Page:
Mar 13, 2013

Feb - 27 2013 | By

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Both Glenn & Paul were in the studio today

The guys talked about the recent switch to Daylight Savings Time. Paul noted that those running older versions of Unix, which hasn't been updated recently, may find that it uses the wrong date to do the time change. There is a database of world timezones called TZdata that keeps track of the latest changes to timezone laws. <Keep your software updated>

Speaking of updates, Paul said nothing older than Windows XP should be on the internet. Anything older is not supported with patches and might be ignored by some anti-virus programs, too.

KVMR has a new low-power translator (boosts the signal for a local area) in Woodland at 104.7 FM. Listeners were asked to try it and report their results to David Barnette via email to: engineer at kvmr dot org

Glenn said AT&T internet service is available along Highway 49 North of the South Yuba river. He's not sure if it's U-verse or DSL. To find out if it's available to you, go to -> shop -> internet -> check for new service. He said it is available at the intersection of Pleasant Valley Road & Hwy 49.

Paul lamented that Firefox updates its browser so often. When he upgrades, the settings sometimes get changed from those he prefers.

Glenn said KVMR's office computer currently has a virus on it, possibly due to someone carelessly clicking in a popup window. He said the virus would sometime pop up a box saying something like "did you forget your password" and asking that a link be clicked to resolve the issue. But instead of solving your problem, it takes you to some advertisement. Paul called that a "link redirection virus" and said some of them could be very nasty.

He said some viruses come as a "blended threat" with multiple components. You might run an anti-virus check and get rid of some of it but other parts remain to reenable the threat. He recently had to deal with the pihar rootkit. Sometimes a rootkit is just one element of a virus. Rootkits infect "behind or below" the operating system making them more difficult to remove. On previous shows, Paul talked about Tdsskiller and Blacklight, which can be used to remove rootkits. Paul said Symantec also has a tool to remove pihar. <I think this might be it (NPE, Norton Power Eraser). Be sure to read the warning on that page>

Paul said Thunderbird (an email, RSS, newsgroup reader) now has the ability to put in Facebook messenger and a number of other thngs".

Paul noted that various versions of Windows are not true multi-user systems — they only seem that way on the surface. Linux, PS2 and Macs, on the other hand, do keep users completely partitioned off from each other.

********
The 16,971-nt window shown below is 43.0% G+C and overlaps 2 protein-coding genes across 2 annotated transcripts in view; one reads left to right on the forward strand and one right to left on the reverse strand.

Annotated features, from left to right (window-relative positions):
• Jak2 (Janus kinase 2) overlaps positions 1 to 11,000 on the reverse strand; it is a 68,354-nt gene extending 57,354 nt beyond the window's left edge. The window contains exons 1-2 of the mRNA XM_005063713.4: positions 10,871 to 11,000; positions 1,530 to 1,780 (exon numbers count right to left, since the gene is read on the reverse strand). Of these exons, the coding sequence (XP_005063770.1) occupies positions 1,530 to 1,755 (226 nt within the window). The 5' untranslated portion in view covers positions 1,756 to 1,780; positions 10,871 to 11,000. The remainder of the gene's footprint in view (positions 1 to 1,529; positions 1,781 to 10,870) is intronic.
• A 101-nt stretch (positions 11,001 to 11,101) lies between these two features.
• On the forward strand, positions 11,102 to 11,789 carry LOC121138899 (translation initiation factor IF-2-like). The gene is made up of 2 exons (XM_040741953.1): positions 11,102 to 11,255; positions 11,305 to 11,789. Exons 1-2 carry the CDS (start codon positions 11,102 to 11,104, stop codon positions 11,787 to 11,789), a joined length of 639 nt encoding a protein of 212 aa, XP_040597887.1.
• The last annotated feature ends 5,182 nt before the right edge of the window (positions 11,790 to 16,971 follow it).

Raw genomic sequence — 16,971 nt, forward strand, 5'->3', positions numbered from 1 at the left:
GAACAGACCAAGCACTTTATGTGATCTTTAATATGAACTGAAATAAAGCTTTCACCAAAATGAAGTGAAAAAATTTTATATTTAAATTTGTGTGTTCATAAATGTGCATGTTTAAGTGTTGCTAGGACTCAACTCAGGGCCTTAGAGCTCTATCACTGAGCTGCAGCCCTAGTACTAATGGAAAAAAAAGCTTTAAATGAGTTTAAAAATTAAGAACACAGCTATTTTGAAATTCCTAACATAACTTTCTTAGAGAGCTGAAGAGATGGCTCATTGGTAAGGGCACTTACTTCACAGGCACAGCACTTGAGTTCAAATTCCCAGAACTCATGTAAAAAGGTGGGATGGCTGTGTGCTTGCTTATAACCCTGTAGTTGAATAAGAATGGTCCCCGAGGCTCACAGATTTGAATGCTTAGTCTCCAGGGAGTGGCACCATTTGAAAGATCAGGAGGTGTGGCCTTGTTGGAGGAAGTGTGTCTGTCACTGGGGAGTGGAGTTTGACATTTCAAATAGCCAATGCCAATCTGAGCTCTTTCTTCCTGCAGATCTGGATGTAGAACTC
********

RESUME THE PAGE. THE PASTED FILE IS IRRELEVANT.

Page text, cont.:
Pam called. She's in the process of moving and wanted to know how to find out what choices she'll have for internet service.
– Ask the neighbors.
– Go to the websites of various providers and use their facilities to find if service is available. Try AT&T, SmarterBroadband, Spiral Internet (an agent for Digital Path). SmarterBroadband and Spiral Internet both offer line-of-sight wireless.
– Low on the list is satellite broadband thru Hughsnet and maybe DishTV.
– Internet thru your cell phone service is another possibility, but can be costly and have a limited data allowance (data cap).
– Be aware of the "get out" time, within which you have the chance to try the service and end it without penalty. Also, check the contract to be sure you're getting what you expect. Get it in writing — don't rely on verbal promises.

Paul said callers who didn't get their question resolved on air can email the guys at zen at kvmr dot org. In the email, note if you want your name mentioned during the show. In fact, you can email questions during the show, if you don't want to talk on air.

KVMR has a schedule of its broadcasts here. Glenn thanked all of the KVMR broadcasters & volunteers.

Ellen called. She has dead external drives and an old computer. She wanted to know how to scrub the data off the drives. She took a hammer to her drives, but wanted to know if there's a better way.
– There are software programs to do that but the drives have to be working. They scrub by overwriting the data several times with random bytes. Be sure you get such software from a trusted source — there may be some that harvest your date for nefarious reasons.
– Take the drives apart to get to the platters & destroy them. Some drives may require a special screwdriver called Torx, which you can get on Ebay for $8 or $9.
– Alternately, you can use the platters for wind chimes. Hang them on fishing lines and you might be pleasantly surprised by the sounds they make.